Testing a relationship

Relationships are what life is all about. To make it worthwhile, you want a satisfying emotional and sexual association with somebody. If you don’t have it, you won’t feel complete until you do.

But relationships are eminently tricky. You want to be part of a couple, but you don’t want to be smothered by your partner. Both individuals want to be together, but not 24 hours a day. When both partners work, they leave the nest in the morning, mingle with different people during the daytime, and are happy to meet again in the evening. In other words, you need to take regular breaks from the relationship to make it sustainable.

An individual in a couple is like an apnea diver. After the exhilaration of a deep dive, he must periodically come back for air to continue his activity. Problems will occur if you work together or when you retire. Being on top of each other every minute of the day is mentally exhausting and corrosive. You might like strawberry pie, but not every day of the week.

To test a budding relationship (and I talk from experience), I would recommend a three weeks’ vacation far away from your regular, comfortable environment. If after this time together you are still talking to each other, your relationship has a chance to survive. If not, you are not made for each other and you better call it quit, no matter how painful it can be.

This long preamble brings me to the now infamous Petito/Laundrie affair. Four months together in a small van was a recipe for disaster. A thousand things could go wrong, (it did) and the couple didn’t have any “boudoir” to decompress. A boudoir by the way is a small room usually adjacent to the bedroom. This word has its roots in “bouder” which in French means to sulk. After a quarrel, the woman would escape to her “boudoir” to regain her composure. Since a small van does have this luxury, you will have to sulk next to your partner and this will make the situation even more uncomfortable.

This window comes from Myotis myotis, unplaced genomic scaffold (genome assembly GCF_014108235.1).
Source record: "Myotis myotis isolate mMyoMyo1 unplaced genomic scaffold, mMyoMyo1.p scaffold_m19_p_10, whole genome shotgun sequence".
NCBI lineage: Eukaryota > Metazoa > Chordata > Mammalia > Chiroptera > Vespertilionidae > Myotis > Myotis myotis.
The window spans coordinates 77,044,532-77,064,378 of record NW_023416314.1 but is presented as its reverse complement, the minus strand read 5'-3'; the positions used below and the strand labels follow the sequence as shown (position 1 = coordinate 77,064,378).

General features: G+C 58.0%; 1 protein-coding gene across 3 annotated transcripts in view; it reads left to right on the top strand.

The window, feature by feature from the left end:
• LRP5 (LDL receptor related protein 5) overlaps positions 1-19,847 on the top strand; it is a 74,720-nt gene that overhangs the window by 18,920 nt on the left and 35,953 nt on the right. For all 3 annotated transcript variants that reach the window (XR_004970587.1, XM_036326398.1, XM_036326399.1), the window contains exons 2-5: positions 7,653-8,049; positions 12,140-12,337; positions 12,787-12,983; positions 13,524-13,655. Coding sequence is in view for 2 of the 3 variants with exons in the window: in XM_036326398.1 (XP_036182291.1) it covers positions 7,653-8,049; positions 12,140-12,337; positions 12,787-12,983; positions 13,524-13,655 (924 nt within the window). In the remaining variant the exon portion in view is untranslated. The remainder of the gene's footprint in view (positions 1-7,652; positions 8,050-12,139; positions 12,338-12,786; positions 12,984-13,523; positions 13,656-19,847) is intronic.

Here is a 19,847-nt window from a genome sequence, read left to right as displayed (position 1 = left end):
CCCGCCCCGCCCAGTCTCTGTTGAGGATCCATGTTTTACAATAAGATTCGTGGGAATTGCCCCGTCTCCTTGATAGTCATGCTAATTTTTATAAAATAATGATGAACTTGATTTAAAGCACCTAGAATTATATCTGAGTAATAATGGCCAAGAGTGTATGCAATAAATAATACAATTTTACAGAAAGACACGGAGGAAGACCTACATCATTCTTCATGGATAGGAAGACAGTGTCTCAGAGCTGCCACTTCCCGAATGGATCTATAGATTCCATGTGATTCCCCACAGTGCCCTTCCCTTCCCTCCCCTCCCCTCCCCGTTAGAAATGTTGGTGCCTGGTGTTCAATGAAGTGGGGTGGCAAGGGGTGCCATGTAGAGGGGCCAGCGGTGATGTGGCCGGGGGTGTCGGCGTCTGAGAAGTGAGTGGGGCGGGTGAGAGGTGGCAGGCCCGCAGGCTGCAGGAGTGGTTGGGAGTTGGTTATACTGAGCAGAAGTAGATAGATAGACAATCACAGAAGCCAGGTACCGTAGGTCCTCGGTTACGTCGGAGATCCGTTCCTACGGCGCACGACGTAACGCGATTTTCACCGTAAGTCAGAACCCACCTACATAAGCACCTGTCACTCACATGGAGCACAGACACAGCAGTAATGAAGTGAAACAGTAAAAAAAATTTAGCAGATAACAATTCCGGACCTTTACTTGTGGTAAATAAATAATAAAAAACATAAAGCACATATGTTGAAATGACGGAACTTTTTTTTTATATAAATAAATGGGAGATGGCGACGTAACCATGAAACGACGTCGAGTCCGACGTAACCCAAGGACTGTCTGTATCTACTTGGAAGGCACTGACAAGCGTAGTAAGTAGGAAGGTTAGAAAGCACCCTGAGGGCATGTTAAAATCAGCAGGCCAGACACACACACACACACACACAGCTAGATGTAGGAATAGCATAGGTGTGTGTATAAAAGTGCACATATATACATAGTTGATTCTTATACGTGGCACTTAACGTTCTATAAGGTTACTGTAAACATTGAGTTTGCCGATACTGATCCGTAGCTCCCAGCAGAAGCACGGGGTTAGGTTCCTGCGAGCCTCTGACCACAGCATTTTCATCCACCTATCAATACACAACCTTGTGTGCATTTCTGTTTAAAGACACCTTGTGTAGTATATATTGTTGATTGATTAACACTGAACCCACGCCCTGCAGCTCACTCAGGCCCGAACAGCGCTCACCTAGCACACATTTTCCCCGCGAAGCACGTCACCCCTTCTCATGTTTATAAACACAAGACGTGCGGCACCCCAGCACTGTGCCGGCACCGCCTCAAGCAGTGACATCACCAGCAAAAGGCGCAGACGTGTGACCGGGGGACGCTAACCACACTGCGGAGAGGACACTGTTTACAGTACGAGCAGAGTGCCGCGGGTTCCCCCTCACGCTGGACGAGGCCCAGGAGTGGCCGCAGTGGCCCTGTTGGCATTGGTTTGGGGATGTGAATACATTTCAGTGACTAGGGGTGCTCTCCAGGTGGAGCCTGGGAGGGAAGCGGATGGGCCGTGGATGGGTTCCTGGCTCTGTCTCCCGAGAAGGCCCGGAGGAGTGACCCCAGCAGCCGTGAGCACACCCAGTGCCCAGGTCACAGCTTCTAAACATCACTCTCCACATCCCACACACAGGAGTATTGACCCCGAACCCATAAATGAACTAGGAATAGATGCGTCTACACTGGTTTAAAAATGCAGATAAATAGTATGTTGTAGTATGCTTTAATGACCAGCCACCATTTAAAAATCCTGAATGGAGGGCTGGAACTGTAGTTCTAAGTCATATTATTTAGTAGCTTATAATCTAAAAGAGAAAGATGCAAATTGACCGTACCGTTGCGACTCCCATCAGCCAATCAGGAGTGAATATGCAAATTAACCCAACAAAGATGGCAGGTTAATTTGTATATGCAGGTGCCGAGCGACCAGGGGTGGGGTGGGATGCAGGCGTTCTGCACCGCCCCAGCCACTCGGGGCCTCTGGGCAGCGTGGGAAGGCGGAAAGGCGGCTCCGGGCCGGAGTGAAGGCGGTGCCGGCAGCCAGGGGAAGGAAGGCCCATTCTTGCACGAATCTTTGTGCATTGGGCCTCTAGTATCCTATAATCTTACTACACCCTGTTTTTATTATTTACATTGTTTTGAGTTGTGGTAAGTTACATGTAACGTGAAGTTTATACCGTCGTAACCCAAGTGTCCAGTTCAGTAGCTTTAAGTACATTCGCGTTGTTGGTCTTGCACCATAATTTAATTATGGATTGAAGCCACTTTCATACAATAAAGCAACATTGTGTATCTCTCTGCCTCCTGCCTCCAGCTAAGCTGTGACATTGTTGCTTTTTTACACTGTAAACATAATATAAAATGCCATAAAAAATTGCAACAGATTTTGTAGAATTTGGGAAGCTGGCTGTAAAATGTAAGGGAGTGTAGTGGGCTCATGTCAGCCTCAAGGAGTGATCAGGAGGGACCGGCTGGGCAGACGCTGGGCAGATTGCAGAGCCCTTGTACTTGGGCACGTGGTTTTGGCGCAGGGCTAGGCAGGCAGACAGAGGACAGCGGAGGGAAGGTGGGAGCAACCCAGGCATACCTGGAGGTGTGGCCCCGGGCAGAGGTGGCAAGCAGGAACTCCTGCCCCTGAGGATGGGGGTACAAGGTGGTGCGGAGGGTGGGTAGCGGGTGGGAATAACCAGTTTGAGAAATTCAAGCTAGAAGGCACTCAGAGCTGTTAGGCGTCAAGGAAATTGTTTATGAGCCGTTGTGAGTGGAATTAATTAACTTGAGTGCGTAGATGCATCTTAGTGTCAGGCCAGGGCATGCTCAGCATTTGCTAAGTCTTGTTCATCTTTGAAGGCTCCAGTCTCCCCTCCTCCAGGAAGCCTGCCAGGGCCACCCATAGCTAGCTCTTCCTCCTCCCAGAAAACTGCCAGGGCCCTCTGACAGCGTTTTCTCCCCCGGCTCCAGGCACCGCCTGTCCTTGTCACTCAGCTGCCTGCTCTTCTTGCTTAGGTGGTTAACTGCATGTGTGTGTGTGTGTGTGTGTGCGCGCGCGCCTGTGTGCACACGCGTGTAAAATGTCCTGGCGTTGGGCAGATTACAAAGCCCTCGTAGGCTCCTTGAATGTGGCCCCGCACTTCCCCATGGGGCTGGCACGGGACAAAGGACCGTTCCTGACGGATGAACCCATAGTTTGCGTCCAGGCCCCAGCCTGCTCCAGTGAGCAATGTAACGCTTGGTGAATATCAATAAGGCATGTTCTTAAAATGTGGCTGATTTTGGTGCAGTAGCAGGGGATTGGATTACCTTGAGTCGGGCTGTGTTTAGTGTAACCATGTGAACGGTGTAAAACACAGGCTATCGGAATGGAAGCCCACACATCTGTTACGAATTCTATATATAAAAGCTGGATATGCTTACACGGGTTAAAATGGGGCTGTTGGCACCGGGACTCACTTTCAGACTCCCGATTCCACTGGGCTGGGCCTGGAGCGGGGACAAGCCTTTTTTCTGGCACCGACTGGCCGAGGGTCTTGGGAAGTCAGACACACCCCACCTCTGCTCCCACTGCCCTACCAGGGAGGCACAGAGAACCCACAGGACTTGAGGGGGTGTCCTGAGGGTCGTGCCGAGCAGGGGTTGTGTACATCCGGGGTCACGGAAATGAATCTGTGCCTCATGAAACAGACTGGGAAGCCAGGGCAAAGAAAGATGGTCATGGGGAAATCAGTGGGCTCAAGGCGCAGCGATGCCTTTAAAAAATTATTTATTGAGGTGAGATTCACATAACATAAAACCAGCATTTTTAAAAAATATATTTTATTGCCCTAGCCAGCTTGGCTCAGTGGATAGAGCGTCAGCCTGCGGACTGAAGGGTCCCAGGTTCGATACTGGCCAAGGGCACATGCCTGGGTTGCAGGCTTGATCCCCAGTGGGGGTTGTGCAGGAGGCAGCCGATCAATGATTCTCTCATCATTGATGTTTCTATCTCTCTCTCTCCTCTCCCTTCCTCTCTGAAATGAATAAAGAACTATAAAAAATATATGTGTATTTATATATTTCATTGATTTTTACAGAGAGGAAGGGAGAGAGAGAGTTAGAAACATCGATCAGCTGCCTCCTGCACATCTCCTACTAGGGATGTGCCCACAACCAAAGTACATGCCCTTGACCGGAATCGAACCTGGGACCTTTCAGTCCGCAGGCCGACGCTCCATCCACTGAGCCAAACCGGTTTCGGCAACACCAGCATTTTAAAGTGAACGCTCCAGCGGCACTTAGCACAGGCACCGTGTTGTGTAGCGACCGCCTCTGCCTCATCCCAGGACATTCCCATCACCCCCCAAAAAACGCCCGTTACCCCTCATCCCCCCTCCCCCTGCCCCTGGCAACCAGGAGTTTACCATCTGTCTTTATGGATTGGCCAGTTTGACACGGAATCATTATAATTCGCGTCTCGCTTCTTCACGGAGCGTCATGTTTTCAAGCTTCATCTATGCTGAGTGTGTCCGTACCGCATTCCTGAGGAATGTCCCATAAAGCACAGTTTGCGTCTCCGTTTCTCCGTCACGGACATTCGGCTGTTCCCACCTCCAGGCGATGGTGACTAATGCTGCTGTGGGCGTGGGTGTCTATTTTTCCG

If you survive a long vacation together, plan to marry, and build a dream house, don’t forget to include a “boudoir” in your project. It is as valuable as a bathroom and can save your marriage. It is as necessary as an internet connection.

Togetherness is one thing, suffocation is another. It is said that absence makes the heart grow fonder, and there is quite a bit of truth in that. Give your partner regular breaks and let him/her blow off some steam away from you. Reunions will be sweeter and will consolidate your relationship.

“Parting is such a sweet sorrow…” because it will make you long for your next time together.

Alain

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